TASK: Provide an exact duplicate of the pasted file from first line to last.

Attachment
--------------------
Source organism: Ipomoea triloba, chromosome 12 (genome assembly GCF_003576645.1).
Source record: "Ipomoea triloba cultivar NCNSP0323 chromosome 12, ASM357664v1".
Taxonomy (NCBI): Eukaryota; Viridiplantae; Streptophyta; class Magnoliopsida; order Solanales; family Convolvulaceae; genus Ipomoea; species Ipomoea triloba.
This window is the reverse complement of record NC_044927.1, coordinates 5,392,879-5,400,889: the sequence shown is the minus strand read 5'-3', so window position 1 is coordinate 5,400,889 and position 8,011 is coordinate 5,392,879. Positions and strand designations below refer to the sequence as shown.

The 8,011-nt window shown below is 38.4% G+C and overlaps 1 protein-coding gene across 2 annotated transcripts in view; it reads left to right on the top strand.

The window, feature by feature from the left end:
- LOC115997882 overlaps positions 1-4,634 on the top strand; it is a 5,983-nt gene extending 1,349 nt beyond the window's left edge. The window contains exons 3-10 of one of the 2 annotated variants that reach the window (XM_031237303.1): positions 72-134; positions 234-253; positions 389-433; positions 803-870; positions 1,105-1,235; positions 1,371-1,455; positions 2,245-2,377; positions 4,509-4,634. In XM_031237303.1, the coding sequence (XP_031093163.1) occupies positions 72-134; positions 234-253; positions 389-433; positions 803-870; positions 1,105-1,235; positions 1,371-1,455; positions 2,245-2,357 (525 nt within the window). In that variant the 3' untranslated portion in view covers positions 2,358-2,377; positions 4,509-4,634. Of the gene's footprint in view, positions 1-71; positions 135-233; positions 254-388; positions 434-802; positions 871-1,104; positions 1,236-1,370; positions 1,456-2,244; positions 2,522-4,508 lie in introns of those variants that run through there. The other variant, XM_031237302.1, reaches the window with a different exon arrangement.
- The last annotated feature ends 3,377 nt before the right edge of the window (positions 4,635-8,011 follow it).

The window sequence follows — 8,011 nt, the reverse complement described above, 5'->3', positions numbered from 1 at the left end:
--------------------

Source organism: Ipomoea triloba, chromosome 12 (genome assembly GCF_003576645.1).
Source record: "Ipomoea triloba cultivar NCNSP0323 chromosome 12, ASM357664v1".
Taxonomy (NCBI): Eukaryota; Viridiplantae; Streptophyta; class Magnoliopsida; order Solanales; family Convolvulaceae; genus Ipomoea; species Ipomoea triloba.
This window is the reverse complement of record NC_044927.1, coordinates 5,392,879-5,400,889: the sequence shown is the minus strand read 5'-3', so window position 1 is coordinate 5,400,889 and position 8,011 is coordinate 5,392,879. Positions and strand designations below refer to the sequence as shown.

The 8,011-nt window shown below is 38.4% G+C and overlaps 1 protein-coding gene across 2 annotated transcripts in view; it reads left to right on the top strand.

The window, feature by feature from the left end:
- LOC115997882 overlaps positions 1-4,634 on the top strand; it is a 5,983-nt gene extending 1,349 nt beyond the window's left edge. The window contains exons 3-10 of one of the 2 annotated variants that reach the window (XM_031237303.1): positions 72-134; positions 234-253; positions 389-433; positions 803-870; positions 1,105-1,235; positions 1,371-1,455; positions 2,245-2,377; positions 4,509-4,634. In XM_031237303.1, the coding sequence (XP_031093163.1) occupies positions 72-134; positions 234-253; positions 389-433; positions 803-870; positions 1,105-1,235; positions 1,371-1,455; positions 2,245-2,357 (525 nt within the window). In that variant the 3' untranslated portion in view covers positions 2,358-2,377; positions 4,509-4,634. Of the gene's footprint in view, positions 1-71; positions 135-233; positions 254-388; positions 434-802; positions 871-1,104; positions 1,236-1,370; positions 1,456-2,244; positions 2,522-4,508 lie in introns of those variants that run through there. The other variant, XM_031237302.1, reaches the window with a different exon arrangement.
- The last annotated feature ends 3,377 nt before the right edge of the window (positions 4,635-8,011 follow it).

The window sequence follows — 8,011 nt, the reverse complement described above, 5'->3', positions numbered from 1 at the left end: